Because 1998 marks the 25th Anniversary of the Roe vs. Wade and Doe vs. Bolton decisions legalizing abortion in the United States throughout the entire pregnancy, a number of new polls were taken of the opinions of the American people on this subject.
The news is good for the pro-life effort.
For example, a New York Times/CBS poll conducted in January of this year showed that since 1989, those who support generally available legal abortion have slipped from 40 to 32 percent. Those who say it should not be permitted have risen from 18 to 22 percent.
Half the population, according to the poll, considers abortion murder. While the national divide between "pro-life" and "pro-choice" remains, there is nevertheless a movement of opinion that abortion should not be so easy to obtain. Almost half of those polled said it is too easy to get an abortion these days. The poll also showed nearly 80 percent of respondents favoring both parental consent and waiting periods. This strong public sentiment has been reflected in the legislative activity at the state level in the past year, which has far surpassed previous years in the number of pro-life initiatives both introduced and passed.
Some of the reasons given for abortion are losing their strength with the public. The NY Times/CBS poll showed that the number of people who think a pregnant woman should be able to get a legal abortion if her pregnancy would force her to interrupt her career has dropped from 37 percent to 25 percent. Those who think interruption of education would justify abortion likewise dropped from 48 to 42 percent.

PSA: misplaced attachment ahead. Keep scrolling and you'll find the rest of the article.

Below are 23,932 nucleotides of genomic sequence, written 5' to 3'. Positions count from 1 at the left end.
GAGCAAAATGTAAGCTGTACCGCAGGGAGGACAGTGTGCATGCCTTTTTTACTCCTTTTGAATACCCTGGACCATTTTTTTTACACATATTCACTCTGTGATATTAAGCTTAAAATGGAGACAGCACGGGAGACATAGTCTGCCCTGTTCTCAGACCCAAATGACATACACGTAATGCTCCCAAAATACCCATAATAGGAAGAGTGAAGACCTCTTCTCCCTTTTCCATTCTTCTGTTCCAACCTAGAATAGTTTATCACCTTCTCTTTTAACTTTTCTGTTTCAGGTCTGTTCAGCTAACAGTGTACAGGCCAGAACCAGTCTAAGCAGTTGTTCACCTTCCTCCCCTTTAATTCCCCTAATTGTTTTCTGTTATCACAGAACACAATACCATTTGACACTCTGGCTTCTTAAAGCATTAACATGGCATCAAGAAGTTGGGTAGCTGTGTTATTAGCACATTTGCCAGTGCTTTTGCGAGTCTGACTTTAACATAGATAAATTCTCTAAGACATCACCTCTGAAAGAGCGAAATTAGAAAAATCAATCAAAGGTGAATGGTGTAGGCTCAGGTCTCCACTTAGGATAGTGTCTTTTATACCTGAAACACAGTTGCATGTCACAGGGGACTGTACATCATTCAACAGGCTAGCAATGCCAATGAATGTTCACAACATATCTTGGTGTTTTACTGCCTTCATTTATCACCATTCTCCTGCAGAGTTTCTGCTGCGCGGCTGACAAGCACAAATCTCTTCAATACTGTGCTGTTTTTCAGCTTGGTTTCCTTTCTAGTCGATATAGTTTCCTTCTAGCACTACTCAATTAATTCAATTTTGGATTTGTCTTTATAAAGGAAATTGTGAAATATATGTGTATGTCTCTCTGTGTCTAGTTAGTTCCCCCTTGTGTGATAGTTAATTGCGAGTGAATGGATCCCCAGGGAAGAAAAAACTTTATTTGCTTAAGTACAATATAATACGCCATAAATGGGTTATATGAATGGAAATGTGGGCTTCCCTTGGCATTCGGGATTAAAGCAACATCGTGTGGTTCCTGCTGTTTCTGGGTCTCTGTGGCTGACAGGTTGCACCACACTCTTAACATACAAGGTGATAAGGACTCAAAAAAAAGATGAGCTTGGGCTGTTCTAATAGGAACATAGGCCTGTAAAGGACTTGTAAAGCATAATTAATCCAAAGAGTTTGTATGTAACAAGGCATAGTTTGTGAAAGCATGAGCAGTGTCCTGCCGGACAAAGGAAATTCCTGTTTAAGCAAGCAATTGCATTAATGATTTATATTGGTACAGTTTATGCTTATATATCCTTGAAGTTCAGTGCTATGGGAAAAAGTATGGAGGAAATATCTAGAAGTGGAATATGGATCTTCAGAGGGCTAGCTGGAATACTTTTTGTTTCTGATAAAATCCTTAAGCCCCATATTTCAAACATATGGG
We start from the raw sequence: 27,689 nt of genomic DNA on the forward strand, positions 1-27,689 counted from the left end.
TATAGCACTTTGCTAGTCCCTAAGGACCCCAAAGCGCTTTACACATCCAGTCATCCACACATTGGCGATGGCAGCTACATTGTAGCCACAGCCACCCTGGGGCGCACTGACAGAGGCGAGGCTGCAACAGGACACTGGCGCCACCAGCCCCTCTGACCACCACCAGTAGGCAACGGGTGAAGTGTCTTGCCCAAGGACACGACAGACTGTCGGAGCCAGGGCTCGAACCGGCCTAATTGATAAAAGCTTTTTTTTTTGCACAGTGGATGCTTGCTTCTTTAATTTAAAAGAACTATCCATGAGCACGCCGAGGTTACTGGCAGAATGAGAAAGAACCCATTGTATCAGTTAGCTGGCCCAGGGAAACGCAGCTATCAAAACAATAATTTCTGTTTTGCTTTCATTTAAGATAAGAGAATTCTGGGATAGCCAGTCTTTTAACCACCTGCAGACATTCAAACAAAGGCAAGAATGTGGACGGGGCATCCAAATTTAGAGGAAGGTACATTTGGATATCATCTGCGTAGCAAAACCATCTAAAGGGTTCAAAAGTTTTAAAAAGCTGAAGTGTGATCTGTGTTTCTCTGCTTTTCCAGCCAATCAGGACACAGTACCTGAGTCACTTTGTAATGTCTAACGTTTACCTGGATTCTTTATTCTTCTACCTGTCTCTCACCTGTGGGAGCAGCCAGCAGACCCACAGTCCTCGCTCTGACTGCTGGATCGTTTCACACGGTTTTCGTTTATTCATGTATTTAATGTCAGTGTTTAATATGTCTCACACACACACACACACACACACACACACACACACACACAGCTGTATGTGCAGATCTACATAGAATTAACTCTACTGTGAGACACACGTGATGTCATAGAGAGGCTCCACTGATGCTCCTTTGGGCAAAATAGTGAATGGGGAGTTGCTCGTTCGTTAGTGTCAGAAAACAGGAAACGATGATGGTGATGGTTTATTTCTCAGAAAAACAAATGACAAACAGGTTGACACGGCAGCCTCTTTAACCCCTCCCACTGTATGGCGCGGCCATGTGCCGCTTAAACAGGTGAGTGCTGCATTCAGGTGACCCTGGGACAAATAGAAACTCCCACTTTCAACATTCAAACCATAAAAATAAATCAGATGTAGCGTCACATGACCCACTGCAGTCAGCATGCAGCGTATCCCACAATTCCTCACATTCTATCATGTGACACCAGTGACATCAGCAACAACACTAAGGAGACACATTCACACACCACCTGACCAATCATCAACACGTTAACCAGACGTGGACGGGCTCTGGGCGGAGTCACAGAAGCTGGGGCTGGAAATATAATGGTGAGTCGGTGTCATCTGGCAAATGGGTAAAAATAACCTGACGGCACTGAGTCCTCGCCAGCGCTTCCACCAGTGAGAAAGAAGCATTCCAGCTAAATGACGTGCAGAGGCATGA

Another poll conducted at the same time by Wirthlin Worldwide, showed that 70 percent of Americans believe that legal abortion is not necessary for women to pursue various educational and career goals, and that most adults (53 percent) believe that abortion has hindered the relationships between women and men.
Now we know that truth is not determined by polls, and that polls do not constitute the focal point of our attention and efforts. Yet they do reveal that the myth of abortion is beginning to subside. It has to; no lie can live forever.
Polls can also indicate to us strategic clues. It is important, for example, that we put a great deal of emphasis on how easy it is to obtain an abortion in the United States, and how late in the pregnancy they are performed. These facts will often catch the attention of people who would not necessarily agree that all abortion should be outlawed. Educationally and psychologically, we begin with what people are most concerned about; we start with what will cause them to actively think about the issue and ask questions like, "Why is it so easily obtained?" and "If the reasons given for abortion are not valid, which reasons are, and why?"
The moral principles at issue in abortion are absolute, but most people arrive at them gradually. According to the polls, they're on their way.